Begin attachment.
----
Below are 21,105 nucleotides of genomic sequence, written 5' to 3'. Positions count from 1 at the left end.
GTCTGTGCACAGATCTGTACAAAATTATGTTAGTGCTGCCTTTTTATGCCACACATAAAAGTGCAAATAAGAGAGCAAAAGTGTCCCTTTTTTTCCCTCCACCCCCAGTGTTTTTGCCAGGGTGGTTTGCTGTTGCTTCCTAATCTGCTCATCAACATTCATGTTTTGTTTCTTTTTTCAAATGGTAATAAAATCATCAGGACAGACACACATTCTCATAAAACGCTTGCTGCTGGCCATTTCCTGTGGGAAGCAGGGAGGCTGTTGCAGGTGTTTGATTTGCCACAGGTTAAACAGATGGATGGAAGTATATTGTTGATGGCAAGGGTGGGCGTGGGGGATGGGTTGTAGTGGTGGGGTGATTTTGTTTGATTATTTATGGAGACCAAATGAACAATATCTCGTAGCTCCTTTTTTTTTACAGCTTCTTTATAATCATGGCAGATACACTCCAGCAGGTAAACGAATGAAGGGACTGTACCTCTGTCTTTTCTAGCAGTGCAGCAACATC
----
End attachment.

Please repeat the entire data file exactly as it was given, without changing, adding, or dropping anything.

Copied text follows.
Below are 21,105 nucleotides of genomic sequence, written 5' to 3'. Positions count from 1 at the left end.
GTCTGTGCACAGATCTGTACAAAATTATGTTAGTGCTGCCTTTTTATGCCACACATAAAAGTGCAAATAAGAGAGCAAAAGTGTCCCTTTTTTTCCCTCCACCCCCAGTGTTTTTGCCAGGGTGGTTTGCTGTTGCTTCCTAATCTGCTCATCAACATTCATGTTTTGTTTCTTTTTTCAAATGGTAATAAAATCATCAGGACAGACACACATTCTCATAAAACGCTTGCTGCTGGCCATTTCCTGTGGGAAGCAGGGAGGCTGTTGCAGGTGTTTGATTTGCCACAGGTTAAACAGATGGATGGAAGTATATTGTTGATGGCAAGGGTGGGCGTGGGGGATGGGTTGTAGTGGTGGGGTGATTTTGTTTGATTATTTATGGAGACCAAATGAACAATATCTCGTAGCTCCTTTTTTTTTACAGCTTCTTTATAATCATGGCAGATACACTCCAGCAGGTAAACGAATGAAGGGACTGTACCTCTGTCTTTTCTAGCAGTGCAGCAACATC